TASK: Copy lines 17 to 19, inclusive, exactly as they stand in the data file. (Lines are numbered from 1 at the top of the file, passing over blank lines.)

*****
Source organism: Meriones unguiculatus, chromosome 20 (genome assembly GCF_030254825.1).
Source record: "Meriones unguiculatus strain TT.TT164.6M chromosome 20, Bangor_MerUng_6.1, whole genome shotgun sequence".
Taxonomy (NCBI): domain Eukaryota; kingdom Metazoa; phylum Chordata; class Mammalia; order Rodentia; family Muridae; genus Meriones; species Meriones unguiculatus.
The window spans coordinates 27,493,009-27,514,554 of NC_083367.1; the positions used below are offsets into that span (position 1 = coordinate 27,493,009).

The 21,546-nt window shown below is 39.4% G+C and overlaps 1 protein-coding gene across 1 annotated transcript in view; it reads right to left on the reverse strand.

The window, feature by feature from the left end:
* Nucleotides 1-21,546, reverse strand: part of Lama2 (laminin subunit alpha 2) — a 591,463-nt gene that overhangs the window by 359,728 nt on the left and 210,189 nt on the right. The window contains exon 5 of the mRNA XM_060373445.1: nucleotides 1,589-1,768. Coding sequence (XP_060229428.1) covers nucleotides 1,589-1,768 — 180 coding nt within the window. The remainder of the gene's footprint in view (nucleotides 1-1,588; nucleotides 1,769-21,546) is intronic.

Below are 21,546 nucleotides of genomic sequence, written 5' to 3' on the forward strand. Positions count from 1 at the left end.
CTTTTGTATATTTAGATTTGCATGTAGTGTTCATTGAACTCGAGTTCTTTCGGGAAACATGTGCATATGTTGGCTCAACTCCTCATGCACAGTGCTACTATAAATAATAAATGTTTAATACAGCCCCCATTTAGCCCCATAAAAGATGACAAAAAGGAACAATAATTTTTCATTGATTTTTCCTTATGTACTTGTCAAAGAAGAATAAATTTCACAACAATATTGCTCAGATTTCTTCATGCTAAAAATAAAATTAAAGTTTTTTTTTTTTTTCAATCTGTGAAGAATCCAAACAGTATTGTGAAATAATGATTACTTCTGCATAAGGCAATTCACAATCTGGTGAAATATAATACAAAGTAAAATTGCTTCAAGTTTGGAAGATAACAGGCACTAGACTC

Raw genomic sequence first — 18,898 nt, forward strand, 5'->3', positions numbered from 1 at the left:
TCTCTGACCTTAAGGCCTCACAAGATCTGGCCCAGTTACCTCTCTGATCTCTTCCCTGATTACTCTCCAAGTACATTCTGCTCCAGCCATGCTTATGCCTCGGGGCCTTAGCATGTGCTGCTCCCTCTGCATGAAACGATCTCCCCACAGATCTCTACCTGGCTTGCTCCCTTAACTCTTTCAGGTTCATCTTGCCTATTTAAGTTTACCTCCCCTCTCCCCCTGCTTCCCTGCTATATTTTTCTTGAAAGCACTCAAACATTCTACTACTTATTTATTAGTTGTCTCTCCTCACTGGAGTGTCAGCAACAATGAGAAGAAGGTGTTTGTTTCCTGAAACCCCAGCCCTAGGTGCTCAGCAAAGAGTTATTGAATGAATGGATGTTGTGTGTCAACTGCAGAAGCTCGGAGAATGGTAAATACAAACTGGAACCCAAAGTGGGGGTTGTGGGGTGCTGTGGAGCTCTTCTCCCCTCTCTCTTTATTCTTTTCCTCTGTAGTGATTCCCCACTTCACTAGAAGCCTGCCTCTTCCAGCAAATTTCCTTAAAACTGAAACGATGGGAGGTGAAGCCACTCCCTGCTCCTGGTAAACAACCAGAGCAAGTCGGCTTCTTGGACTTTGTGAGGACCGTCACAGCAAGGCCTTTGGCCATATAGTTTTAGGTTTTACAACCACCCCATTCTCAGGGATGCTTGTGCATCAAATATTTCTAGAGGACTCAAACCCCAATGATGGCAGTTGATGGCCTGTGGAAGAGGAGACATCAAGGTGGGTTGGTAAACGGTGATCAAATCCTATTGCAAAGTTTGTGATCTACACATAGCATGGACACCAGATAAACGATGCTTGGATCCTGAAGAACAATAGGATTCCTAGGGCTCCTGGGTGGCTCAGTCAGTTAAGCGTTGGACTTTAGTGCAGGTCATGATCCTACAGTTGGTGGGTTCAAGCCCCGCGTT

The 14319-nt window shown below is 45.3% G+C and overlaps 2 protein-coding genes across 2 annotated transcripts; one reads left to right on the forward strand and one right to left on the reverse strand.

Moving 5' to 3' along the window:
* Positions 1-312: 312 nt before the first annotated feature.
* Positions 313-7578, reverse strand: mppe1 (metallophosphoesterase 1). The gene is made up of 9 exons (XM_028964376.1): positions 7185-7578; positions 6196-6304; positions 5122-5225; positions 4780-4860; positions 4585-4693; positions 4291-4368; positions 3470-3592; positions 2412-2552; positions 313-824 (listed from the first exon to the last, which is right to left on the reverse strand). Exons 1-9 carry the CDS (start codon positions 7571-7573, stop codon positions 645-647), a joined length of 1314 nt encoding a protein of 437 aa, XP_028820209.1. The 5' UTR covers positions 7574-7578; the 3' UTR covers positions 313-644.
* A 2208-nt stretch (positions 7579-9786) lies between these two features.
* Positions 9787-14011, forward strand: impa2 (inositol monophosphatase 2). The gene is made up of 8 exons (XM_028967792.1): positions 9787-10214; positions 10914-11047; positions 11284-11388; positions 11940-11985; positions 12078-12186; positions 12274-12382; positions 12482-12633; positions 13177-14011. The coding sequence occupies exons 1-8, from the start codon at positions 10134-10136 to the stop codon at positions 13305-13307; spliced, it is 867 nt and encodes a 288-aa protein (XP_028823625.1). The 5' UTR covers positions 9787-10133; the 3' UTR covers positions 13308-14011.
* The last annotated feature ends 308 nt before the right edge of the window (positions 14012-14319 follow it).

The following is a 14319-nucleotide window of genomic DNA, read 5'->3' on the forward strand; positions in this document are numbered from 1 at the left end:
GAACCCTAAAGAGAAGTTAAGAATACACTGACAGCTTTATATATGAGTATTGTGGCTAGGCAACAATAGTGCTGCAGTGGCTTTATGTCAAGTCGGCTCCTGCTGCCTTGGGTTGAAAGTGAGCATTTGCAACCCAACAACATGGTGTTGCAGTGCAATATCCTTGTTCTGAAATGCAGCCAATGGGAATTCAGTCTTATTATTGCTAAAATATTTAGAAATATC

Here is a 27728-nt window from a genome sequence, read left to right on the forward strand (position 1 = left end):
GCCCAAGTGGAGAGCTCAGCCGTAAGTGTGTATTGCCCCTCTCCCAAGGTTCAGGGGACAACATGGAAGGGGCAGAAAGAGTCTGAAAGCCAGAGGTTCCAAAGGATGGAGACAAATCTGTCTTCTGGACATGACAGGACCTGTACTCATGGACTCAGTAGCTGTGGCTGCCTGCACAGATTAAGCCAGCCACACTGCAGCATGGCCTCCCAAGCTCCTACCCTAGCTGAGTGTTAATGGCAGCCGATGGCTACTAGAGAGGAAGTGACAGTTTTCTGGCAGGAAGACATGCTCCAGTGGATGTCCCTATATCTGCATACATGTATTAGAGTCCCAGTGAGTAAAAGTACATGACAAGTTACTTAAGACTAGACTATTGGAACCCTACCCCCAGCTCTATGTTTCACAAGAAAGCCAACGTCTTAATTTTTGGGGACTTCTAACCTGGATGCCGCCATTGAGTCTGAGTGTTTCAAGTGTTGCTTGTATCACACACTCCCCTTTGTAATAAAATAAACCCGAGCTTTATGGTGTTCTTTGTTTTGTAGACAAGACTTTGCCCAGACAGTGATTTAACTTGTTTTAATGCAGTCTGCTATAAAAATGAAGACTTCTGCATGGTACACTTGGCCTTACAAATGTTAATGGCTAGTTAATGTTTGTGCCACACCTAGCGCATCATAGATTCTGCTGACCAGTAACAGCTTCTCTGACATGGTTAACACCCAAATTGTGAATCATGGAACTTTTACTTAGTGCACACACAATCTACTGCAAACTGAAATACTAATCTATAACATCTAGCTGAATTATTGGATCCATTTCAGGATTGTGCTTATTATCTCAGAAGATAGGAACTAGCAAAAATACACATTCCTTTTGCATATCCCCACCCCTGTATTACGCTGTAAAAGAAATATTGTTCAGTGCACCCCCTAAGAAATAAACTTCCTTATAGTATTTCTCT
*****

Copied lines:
* Positions 9787-14011, forward strand: impa2 (inositol monophosphatase 2). The gene is made up of 8 exons (XM_028967792.1): positions 9787-10214; positions 10914-11047; positions 11284-11388; positions 11940-11985; positions 12078-12186; positions 12274-12382; positions 12482-12633; positions 13177-14011. The coding sequence occupies exons 1-8, from the start codon at positions 10134-10136 to the stop codon at positions 13305-13307; spliced, it is 867 nt and encodes a 288-aa protein (XP_028823625.1). The 5' UTR covers positions 9787-10133; the 3' UTR covers positions 13308-14011.
* The last annotated feature ends 308 nt before the right edge of the window (positions 14012-14319 follow it).

The following is a 14319-nucleotide window of genomic DNA, read 5'->3' on the forward strand; positions in this document are numbered from 1 at the left end: